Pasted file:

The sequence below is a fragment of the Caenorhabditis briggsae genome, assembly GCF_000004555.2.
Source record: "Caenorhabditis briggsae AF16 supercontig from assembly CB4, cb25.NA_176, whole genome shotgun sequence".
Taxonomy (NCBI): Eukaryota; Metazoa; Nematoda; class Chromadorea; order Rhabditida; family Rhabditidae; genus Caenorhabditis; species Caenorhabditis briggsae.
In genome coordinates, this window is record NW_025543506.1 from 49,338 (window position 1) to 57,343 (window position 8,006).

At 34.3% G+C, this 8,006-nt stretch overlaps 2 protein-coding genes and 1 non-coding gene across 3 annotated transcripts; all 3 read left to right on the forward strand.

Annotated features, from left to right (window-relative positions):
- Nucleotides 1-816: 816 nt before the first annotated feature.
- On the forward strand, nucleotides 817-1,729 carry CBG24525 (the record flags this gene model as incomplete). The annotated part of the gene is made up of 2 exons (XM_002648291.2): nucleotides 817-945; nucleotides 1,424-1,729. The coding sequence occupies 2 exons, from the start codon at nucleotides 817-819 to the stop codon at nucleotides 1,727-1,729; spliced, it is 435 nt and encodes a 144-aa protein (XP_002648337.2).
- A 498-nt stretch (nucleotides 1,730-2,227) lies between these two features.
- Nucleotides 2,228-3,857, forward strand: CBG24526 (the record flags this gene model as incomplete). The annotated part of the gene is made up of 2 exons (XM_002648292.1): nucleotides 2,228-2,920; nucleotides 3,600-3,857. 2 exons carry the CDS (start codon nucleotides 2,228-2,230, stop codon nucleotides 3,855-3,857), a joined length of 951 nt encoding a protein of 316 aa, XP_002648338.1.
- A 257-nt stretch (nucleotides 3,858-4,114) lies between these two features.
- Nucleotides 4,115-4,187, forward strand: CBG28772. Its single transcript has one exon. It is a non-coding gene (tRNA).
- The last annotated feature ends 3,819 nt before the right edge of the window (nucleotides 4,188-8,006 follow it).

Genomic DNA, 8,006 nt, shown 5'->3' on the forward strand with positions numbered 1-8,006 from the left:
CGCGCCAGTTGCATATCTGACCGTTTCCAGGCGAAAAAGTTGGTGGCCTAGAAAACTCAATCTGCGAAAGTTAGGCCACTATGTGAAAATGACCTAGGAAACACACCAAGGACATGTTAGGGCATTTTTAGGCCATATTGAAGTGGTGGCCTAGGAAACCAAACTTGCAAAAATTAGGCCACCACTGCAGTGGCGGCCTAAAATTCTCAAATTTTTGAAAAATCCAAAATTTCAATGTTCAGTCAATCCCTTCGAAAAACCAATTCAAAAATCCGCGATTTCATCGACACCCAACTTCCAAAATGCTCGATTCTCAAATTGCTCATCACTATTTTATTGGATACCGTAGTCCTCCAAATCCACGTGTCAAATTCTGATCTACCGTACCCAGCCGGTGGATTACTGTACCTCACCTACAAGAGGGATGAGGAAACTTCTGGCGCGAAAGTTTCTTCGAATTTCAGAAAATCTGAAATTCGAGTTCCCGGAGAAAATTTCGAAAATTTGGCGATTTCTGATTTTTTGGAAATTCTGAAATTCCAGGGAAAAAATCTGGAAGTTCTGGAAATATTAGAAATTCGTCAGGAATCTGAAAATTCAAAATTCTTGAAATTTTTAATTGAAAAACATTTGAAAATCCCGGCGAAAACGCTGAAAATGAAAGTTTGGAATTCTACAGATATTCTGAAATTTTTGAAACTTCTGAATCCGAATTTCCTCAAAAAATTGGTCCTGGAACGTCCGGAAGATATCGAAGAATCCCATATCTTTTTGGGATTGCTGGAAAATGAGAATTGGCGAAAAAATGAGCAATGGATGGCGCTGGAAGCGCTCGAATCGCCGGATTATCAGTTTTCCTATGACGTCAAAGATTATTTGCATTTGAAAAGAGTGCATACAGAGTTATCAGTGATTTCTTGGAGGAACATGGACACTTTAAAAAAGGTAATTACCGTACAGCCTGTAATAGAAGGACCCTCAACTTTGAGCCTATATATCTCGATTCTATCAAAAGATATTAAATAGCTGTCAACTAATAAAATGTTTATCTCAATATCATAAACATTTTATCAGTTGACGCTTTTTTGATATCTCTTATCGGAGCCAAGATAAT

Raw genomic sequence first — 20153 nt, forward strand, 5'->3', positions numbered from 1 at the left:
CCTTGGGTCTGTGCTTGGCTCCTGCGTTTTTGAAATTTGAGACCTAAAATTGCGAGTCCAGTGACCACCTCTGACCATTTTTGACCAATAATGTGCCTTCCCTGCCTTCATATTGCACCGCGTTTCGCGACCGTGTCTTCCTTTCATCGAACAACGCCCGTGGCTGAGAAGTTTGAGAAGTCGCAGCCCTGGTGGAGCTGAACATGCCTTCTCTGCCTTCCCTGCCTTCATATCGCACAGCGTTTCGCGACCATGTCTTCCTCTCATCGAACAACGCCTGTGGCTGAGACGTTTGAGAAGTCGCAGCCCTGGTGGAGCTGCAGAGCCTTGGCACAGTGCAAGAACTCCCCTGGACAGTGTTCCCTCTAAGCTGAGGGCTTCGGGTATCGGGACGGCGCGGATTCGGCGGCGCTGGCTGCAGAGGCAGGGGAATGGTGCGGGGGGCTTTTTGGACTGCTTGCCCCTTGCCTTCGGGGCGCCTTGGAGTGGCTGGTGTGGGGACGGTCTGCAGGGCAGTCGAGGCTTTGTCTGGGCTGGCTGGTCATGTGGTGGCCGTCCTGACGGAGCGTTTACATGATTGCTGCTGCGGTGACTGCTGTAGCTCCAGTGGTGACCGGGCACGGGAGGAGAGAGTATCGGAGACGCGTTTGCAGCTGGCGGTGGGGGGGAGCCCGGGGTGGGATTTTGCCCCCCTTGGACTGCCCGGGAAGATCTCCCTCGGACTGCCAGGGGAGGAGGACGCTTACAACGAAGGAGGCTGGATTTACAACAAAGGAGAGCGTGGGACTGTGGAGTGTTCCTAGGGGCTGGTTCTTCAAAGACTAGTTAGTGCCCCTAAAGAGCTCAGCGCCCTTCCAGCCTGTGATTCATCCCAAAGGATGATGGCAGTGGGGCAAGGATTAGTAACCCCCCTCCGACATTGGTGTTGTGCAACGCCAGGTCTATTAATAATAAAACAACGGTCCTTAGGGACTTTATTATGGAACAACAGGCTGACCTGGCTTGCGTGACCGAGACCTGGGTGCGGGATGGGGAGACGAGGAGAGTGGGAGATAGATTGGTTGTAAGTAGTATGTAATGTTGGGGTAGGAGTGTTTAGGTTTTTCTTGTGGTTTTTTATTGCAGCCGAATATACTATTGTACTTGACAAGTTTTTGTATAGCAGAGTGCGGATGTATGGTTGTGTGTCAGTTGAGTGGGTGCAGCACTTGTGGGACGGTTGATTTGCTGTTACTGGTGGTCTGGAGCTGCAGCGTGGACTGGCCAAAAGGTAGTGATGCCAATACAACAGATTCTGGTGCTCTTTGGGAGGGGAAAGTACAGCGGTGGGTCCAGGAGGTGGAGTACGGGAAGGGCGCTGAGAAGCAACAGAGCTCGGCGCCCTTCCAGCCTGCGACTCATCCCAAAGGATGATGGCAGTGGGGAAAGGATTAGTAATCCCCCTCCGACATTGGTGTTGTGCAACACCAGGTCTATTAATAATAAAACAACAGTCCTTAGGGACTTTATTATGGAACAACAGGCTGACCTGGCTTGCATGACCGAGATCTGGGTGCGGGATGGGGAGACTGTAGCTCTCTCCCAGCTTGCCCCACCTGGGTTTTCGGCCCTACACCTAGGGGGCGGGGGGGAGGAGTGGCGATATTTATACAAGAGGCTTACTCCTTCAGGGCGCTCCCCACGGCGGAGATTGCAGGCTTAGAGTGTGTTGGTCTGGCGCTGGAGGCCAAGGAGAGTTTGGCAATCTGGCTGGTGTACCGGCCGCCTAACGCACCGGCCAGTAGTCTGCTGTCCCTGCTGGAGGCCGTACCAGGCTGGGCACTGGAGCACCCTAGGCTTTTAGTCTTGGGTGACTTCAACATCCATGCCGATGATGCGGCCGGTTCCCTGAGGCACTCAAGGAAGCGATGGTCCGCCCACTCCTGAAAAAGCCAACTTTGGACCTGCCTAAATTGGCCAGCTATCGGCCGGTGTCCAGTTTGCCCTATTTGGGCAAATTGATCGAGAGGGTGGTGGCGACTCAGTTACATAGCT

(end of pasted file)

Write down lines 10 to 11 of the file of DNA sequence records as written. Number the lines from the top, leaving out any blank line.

- Nucleotides 2,228-3,857, forward strand: CBG24526 (the record flags this gene model as incomplete). The annotated part of the gene is made up of 2 exons (XM_002648292.1): nucleotides 2,228-2,920; nucleotides 3,600-3,857. 2 exons carry the CDS (start codon nucleotides 2,228-2,230, stop codon nucleotides 3,855-3,857), a joined length of 951 nt encoding a protein of 316 aa, XP_002648338.1.
- A 257-nt stretch (nucleotides 3,858-4,114) lies between these two features.